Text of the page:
changing the imagination of change

hope in the dark: untold histories, wild possibilities, by cultural critic / philosopher-poet rebecca solnit, is a potent cultural and political exploration on how to retain hope in a time of pervasive cynicism and despair. by exploring the incremental progress and slow maturation of revolutions throughout history, solnit dispels the illusion of immediacy, widely perpetuated by the !!24-hour!! news cycle that keeps us fixated on the “now” and d.i.v.o.r.c.e.s us from the continuity of life, events, and movements.

to illustrate the causeand→effect relations that provide grounds for political engagement, solnit acknowledges and celebrates grassroot activists and behind-the-scenes actors who have played vital roles in revolutions —including but certainly not limited to — the american civil rights movement, the zapatista uprising in mexico, the fall of the berlin wall, the worldwide marches against war in iraq, and arab spring.

solnit brings the mix of fear and possibility + into a new light as readers are reminded of the importance of sustaining hope AND acting on that hope as movements for climate, racial, and economic justice pervade our today.

all in all, hope in the dark is a much-needed companion to every civically conscious individual.


excerpts from hope in the dark: untold histories, wild possibilities


perfection is a stick with which to beat the possible


the moment passed long ago,

but despair, defeatism, cynicism, and the amnesia and assumptions from which they often arise have not dispersed,

even as the most


unimaginably magnificent

things came to pass.

there is a lot of evidence for the defense…

progressive, populist, and grassroots constituencies have had many victories.

popular power has continued to be a profound force for change.

and the changes we’ve undergone,

both wonderful and terrible,

are astonishing.


[ .this is an extraordinary time. ]

full of vital,

transformative movements

that could not be foreseen.

[ .it’s also a nightmarish time. ]

full engagement


the ability

to perceive



hope doesn’t mean denying these realities.

it means facing them and addressing them

by remembering what else the twenty-first century has brought,


// the movements,

// heroes,

// and shifts in consciousness

that address these things now.


it’s important to say what hope is not:

it is not the belief that everything was, is, or will be fine.

the evidence is all around us of tremendous suffering and tremendous destruction.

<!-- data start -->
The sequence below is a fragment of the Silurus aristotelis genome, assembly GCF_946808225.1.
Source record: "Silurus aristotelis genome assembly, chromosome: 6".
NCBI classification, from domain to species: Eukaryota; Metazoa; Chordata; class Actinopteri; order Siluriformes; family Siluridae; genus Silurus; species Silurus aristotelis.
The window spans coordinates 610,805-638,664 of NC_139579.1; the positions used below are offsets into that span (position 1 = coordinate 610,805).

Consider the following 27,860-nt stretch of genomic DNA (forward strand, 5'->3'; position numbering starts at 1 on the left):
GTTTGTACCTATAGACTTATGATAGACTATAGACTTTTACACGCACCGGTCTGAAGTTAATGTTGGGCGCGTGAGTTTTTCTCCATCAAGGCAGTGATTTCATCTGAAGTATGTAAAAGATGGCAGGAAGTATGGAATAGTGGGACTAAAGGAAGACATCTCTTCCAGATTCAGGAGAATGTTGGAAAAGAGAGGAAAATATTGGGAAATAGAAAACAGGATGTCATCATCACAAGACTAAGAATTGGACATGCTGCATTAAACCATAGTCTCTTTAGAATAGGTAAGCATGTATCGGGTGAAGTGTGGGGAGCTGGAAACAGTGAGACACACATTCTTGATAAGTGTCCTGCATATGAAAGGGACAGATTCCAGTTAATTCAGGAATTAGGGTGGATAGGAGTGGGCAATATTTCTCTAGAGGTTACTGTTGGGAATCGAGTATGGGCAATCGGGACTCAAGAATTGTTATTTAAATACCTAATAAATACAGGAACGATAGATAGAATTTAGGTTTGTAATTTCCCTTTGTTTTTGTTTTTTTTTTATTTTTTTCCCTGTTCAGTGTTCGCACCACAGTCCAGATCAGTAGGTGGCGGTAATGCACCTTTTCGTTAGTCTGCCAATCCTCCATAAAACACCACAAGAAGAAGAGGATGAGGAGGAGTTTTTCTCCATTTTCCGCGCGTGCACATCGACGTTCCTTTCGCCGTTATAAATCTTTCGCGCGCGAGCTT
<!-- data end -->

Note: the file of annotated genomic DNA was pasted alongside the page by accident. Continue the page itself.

the hope i’m interested in is about

broad perspectives


specific possibilities,

ones that invite or demand that we act.

it’s also not

a sunny

[ .everything-is-getting-better narrative. ]

though it may be a counter to the

[. everything-is-getting-worse narrative. ]

you could call it an account


complexities and uncertainties,

with openings.


but hope is not about what we expect.

it is an embrace

of the essential unknowability of the world,

of the b/r/e/a/k/s with the present,

the surprises.

or perhaps studying the record more carefully

leads us to expect miracles

not when and where we expect them,

but to expect to be astonished,

to expect that we don’t know.

and this

« is grounds to act »


hope locates itself

in the premises that we don’t know what will happen

and that

in the

⌈                                                                 ⌉

spaciousness of uncertainty

⌊                                                                 ⌋

[ .is room to act. ]

when you recognize uncertainty,

you recognize that you may be able to influence the outcomes —

you alone

or you in concert

with a few dozen


several million others.

hope is

an embrace

of the unknown and the unknowable,

an alternative to the certainty of both:

optimists and pessimists.

optimists think it will all be fine without our involvement;

pessimists take the opposite position;

[ .both excuse themselves from acting. ]

it’s the belief that what we do matters

even though

how and when

it may matter,

who and what

it may impact,

are not things we can know beforehand.

we may not,

in fact,

know them afterward either,

but they matter all the same

and history is full of people

whose influence

was most powerful

after they were gone.


after a rain

mushrooms appear on the surface of the earth

as if from nowhere.

many do so from a sometimes vast underground fungus that remains invisible and largely unknown.

what we call mushrooms mycologists call the fruiting body of the larger, less visible fungus.

uprisings and revolutions are often considered to be spontaneous,

but less visible

→→→→→→→→→ long-term

organizing and groundwork

or underground work

[ .often laid the foundation. ]

changes in

ideas and values

also result from

work done by writers,


public intellectuals,

social activists,

and participants in social media.

it seems insignificant or peripheral

until very different outcomes emerge


↔↔ transformed assumptions ↔↔


who and what matters,